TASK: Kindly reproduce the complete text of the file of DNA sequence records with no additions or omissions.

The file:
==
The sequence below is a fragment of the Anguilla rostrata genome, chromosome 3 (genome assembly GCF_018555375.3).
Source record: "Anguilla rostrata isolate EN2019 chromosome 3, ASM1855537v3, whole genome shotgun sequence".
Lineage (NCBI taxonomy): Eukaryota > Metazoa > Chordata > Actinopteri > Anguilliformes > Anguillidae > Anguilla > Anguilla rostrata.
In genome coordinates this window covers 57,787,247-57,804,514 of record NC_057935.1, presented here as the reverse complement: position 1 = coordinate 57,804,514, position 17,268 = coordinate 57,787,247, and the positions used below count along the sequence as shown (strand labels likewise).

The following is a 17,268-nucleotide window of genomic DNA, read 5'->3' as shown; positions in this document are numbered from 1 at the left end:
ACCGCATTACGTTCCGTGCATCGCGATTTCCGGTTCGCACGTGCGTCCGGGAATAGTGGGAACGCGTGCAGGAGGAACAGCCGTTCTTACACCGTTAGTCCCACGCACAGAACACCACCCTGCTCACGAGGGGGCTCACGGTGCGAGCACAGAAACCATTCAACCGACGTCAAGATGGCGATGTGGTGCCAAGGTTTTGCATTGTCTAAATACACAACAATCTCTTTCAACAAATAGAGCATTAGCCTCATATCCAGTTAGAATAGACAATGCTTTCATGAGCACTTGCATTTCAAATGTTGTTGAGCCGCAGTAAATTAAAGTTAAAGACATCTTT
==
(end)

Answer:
The sequence below is a fragment of the Anguilla rostrata genome, chromosome 3 (genome assembly GCF_018555375.3).
Source record: "Anguilla rostrata isolate EN2019 chromosome 3, ASM1855537v3, whole genome shotgun sequence".
Lineage (NCBI taxonomy): Eukaryota > Metazoa > Chordata > Actinopteri > Anguilliformes > Anguillidae > Anguilla > Anguilla rostrata.
In genome coordinates this window covers 57,787,247-57,804,514 of record NC_057935.1, presented here as the reverse complement: position 1 = coordinate 57,804,514, position 17,268 = coordinate 57,787,247, and the positions used below count along the sequence as shown (strand labels likewise).

The following is a 17,268-nucleotide window of genomic DNA, read 5'->3' as shown; positions in this document are numbered from 1 at the left end:
ACCGCATTACGTTCCGTGCATCGCGATTTCCGGTTCGCACGTGCGTCCGGGAATAGTGGGAACGCGTGCAGGAGGAACAGCCGTTCTTACACCGTTAGTCCCACGCACAGAACACCACCCTGCTCACGAGGGGGCTCACGGTGCGAGCACAGAAACCATTCAACCGACGTCAAGATGGCGATGTGGTGCCAAGGTTTTGCATTGTCTAAATACACAACAATCTCTTTCAACAAATAGAGCATTAGCCTCATATCCAGTTAGAATAGACAATGCTTTCATGAGCACTTGCATTTCAAATGTTGTTGAGCCGCAGTAAATTAAAGTTAAAGACATCTTT